Jack Ikard ’16 may dream up some crazy inventions, but at least one of them looks like it’s got legs — or fins, as the case may be.

An entrepreneur and a committed environmentalist, 20-year-old Ikard is trying to get his product AquaSprouts to market. He’s learned about patents, trademarks, LLCs, manufacturing and how to talk to investors at trade shows — on top of studying for his Communication degree.

As a high-school student, Ikard built his first aquaponics system out of Tupperware bins in his backyard. (Aquaponics uses fish waste to grow plants. Humans feed the fish, and the system converts the waste into nutrients to feed the plants.) Most aquaponics systems take up a lot of space outdoors, but Ikard envisioned something that could be used in households or at schools. 

There were a few smaller kits available for purchase, but they were expensive, so Ikard set out to design his own. Ikard’s invention, AquaSprouts, sits on top of an ordinary 10-gallon aquarium and is capable of growing lettuce, broccoli and onions. He made a few units by hand and started selling them in local shops, such as The Great Outdoors, a garden-supply store across from St. Edward’s on South Congress Avenue.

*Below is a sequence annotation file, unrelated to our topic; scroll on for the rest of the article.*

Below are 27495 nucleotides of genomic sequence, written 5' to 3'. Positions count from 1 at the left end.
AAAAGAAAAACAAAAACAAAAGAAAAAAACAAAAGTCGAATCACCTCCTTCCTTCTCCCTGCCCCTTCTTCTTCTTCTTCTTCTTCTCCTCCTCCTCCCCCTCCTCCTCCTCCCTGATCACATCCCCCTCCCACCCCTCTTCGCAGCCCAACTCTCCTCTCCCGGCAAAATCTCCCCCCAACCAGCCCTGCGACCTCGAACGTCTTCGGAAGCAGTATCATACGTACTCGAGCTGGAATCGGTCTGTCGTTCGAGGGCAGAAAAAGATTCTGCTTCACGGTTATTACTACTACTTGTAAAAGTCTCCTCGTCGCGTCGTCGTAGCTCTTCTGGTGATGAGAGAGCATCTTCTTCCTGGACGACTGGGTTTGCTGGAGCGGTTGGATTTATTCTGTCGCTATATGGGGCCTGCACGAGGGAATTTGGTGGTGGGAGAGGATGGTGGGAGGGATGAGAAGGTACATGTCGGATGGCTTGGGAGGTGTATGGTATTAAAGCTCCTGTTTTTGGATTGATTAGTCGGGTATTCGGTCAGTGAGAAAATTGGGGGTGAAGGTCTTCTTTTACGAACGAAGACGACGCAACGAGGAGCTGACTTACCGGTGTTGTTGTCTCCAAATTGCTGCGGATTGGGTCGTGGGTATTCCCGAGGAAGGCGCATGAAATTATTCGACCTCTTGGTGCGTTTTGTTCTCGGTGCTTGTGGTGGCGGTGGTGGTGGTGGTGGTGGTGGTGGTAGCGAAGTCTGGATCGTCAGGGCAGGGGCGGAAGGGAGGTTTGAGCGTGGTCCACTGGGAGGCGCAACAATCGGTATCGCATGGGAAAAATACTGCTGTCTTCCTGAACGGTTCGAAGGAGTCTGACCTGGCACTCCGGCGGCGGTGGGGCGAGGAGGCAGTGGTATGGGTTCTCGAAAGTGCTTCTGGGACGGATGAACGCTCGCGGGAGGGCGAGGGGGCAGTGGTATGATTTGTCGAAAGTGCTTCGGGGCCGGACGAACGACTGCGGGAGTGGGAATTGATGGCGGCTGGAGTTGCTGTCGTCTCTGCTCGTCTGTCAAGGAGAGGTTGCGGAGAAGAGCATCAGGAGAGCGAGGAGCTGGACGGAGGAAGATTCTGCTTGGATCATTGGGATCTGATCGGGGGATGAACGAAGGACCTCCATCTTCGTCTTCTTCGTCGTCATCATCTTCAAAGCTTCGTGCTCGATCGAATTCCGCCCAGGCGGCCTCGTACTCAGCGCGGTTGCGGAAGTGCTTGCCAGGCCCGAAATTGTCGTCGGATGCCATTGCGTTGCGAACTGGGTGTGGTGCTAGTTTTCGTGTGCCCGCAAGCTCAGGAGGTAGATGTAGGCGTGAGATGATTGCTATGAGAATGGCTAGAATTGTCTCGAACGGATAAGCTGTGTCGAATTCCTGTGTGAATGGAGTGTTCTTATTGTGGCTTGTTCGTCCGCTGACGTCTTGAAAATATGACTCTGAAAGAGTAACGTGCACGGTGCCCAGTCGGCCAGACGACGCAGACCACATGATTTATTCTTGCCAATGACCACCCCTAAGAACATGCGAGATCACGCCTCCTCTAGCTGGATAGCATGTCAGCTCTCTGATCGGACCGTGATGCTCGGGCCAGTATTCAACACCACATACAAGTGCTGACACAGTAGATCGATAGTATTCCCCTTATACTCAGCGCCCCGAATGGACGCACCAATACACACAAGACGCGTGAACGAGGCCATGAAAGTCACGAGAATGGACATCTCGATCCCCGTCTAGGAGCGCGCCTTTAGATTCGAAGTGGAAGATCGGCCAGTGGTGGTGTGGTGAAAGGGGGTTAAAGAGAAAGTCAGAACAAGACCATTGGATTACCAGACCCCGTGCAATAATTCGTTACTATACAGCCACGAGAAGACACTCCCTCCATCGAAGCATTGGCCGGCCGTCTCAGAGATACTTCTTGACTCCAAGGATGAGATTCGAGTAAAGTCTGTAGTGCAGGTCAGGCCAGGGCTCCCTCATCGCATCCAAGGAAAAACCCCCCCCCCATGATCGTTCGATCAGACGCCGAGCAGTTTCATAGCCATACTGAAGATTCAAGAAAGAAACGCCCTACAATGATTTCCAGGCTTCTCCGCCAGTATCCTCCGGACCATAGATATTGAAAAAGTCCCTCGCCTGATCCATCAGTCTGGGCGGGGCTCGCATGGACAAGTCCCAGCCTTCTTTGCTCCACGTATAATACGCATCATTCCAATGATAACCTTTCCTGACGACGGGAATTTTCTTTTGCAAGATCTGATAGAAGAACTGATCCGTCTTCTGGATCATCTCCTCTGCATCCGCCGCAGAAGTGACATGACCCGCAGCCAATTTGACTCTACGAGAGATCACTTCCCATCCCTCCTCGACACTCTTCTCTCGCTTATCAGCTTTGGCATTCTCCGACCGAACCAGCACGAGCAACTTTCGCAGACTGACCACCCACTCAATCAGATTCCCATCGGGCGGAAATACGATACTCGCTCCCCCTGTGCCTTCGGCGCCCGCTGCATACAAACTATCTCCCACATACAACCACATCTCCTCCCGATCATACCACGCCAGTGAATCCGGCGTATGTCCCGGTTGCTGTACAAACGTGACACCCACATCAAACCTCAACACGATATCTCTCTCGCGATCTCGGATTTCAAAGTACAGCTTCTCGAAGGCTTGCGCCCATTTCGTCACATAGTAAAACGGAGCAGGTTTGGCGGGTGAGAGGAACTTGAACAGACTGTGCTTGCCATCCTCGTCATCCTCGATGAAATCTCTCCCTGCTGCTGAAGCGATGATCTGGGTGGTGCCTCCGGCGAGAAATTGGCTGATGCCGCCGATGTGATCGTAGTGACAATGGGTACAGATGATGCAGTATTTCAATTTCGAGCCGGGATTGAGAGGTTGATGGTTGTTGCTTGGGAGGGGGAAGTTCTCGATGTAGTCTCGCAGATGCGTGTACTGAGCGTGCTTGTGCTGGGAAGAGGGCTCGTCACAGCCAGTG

In Summer 2013, Ikard had an ambitious idea: make aquaponics easy and affordable for ordinary people by mass-producing AquaSprouts. To do so, he worked with a local firm to adapt the design for mass production. Now he’s working to secure funding to pay for the production.  

The AquaSprouts team includes web developer Jake Lane ’14, as well as Ikard’s business partner, Shannon Crow ’16, a Global Studies major who has traveled to Argentina, Costa Rica and Alaska to study aquaponics. Professors and classmates have connected him with investors and opportunities to present at the Austin Startup Crawl during SXSW and other events. 

In April, he and his team turned to Kickstarter for help. While they didn’t hit their $100,000 goal, Ikard considers the effort a success: AquaSprouts attracted the national and international attention that might just help them take the next step.  

— Lauren Liebowitz